While the San Benito County Civil Grand Jury report, released at the beginning of September, was generally complimentary toward the San Benito County Sheriff’s Department, with their only recommendations being more patrols, the creation of a violent crimes task force, and an increase in local recruiting, its criticism of the County Jail was more pointed.
The report commended the staff for its high standards in cleanliness, but pointed out that the roof needed replacing, the swamp cooler was inefficient, an offensive odor was noticeable in the hallways, and the jail was understaffed.
The San Benito County Board of Supervisors and Sheriff Eric Taylor are required by law to respond to the report within 90 days.
Taylor concurred with the grand jury’s recommendations, saying, in regard to the commendation for the County Jail’s “highest standards of order and cleanliness,” that he was “honored to see the grand jury recognizes the high standards our staff maintains in our custodial setting.” Taylor framed his responses to the other recommendations as being difficult or impossible to enact because of a lack of funding.
Regarding the jail’s need for air conditioning and roof repair, Taylor said that the heating, ventilation and air conditioning are not up to modern standards and that it is “unhealthy, unfair, and unsustainable to have our staff and our inmates live and work in such conditions.” He also said that repairs to the roof were an integral part of the solution.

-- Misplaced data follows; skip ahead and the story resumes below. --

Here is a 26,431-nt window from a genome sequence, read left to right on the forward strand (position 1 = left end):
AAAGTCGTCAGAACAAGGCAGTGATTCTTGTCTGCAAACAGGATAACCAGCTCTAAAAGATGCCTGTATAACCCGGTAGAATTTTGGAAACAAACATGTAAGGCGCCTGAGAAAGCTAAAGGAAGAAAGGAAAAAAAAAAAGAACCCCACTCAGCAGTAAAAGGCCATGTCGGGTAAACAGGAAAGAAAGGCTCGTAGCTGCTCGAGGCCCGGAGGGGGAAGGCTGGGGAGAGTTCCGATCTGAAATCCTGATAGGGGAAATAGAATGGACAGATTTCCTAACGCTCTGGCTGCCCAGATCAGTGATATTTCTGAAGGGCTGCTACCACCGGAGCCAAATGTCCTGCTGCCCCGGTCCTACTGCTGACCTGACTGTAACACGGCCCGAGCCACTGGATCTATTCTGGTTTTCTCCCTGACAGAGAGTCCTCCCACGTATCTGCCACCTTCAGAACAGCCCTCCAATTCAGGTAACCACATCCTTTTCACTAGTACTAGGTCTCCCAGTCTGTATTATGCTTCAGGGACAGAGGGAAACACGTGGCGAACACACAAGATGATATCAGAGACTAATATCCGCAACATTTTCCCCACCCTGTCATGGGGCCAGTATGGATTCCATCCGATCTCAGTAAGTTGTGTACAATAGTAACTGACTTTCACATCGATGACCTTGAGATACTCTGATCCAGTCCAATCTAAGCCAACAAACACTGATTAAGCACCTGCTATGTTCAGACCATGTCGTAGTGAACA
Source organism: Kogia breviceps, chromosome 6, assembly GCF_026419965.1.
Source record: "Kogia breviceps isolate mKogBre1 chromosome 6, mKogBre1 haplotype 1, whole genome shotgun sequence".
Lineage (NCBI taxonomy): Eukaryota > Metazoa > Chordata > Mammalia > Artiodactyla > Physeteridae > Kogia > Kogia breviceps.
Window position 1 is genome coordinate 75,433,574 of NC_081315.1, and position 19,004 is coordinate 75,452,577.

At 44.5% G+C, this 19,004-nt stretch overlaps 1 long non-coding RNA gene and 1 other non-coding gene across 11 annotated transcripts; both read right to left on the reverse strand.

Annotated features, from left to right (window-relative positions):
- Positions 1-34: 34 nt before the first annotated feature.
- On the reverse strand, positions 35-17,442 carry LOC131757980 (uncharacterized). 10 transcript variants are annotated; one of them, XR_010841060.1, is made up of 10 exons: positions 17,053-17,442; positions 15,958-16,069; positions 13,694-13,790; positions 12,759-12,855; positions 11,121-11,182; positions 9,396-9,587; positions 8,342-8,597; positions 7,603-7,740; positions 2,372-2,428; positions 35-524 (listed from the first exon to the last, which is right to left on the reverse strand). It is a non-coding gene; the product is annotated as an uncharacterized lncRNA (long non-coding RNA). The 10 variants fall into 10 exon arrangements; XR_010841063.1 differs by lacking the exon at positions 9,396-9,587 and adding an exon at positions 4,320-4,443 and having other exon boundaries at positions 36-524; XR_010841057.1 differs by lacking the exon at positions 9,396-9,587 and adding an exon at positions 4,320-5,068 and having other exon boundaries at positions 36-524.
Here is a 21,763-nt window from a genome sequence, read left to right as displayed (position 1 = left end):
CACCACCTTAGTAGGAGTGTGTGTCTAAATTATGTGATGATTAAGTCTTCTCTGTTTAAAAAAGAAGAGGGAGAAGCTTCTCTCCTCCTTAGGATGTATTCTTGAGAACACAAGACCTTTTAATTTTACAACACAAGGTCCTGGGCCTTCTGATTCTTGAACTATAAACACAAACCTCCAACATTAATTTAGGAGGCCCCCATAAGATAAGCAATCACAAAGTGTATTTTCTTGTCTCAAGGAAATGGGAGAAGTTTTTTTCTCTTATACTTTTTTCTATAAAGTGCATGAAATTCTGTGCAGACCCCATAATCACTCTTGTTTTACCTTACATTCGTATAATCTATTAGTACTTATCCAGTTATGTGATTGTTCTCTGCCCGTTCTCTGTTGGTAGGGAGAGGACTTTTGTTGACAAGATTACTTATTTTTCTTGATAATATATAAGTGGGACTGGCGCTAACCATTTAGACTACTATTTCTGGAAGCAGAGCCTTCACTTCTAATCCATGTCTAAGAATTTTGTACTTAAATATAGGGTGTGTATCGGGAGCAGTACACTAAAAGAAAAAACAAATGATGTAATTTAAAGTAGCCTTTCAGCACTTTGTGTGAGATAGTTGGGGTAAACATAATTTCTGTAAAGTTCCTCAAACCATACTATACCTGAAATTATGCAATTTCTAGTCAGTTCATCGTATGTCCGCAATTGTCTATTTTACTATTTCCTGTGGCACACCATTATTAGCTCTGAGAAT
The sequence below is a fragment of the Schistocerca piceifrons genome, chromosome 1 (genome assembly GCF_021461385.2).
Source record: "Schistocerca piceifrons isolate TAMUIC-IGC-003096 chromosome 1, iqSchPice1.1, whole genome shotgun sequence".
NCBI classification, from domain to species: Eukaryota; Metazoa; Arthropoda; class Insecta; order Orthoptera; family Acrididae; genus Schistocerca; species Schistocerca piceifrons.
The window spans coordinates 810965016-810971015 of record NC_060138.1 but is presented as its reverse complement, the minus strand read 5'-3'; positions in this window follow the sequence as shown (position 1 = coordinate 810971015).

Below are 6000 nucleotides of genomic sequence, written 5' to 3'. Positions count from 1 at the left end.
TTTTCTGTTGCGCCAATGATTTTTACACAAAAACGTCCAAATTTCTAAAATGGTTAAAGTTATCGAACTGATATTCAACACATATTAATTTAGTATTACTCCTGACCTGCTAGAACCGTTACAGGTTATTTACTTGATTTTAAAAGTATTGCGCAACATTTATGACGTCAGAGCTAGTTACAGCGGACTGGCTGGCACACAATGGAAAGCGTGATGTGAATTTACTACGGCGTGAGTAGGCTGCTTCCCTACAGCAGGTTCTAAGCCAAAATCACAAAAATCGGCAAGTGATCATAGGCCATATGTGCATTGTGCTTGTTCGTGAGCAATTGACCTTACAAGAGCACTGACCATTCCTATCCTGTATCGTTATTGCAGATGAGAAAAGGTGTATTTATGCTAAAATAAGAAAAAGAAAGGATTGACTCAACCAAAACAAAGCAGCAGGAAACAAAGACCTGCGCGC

He placed the onus for repairs and improvements on the Board of Supervisors, saying he hoped they would make the projects high priorities and would “fund them accordingly.”
Concerning the understaffing of the jail, Taylor replied, as he would with the recommendations regarding staffing of the Sheriff’s Department, that the county needs to raise salaries to compete with those of the surrounding communities and that “all public safety is experiencing staffing shortages.”
Taylor was more detailed with his responses to the recommendations for the Sheriff’s Department. He said that implementing a swing shift, as the grand jury suggested, was “simply impossible” with current staffing levels. He said that using the methodology of the Novak report, which the grand jury used for making their recommendations, the department should have 42 deputies. With the current funding levels, he said, only 27 officers were available to work in the field.
To the recommendation that a “homegrown” approach to recruitment should be considered, Taylor repeated that more funding is needed for the department, saying “we need to make San Benito County attractive in the form of benefits and pay in order to recruit talent.”
A Violent Crimes Task Force recommended by the Novak report is also not sustainable, he said, pointing out that they have not been able to staff such a task force except for a brief period of time in 2014. He also said that cooperation between other agencies had been unreliable and that, “I need my own task force as there are differing policing philosophies locally, and I need ultimate control of how to deploy my resources.”
Grand Jury Foreman Roxy Montana told BenitoLink the civil grand jury anticipates much of the responses to the report to be similar.
“We recognize that many of the report responses will come with acknowledgment of the county’s budget relating to their departments’ staffing shortages and other connected issues.”
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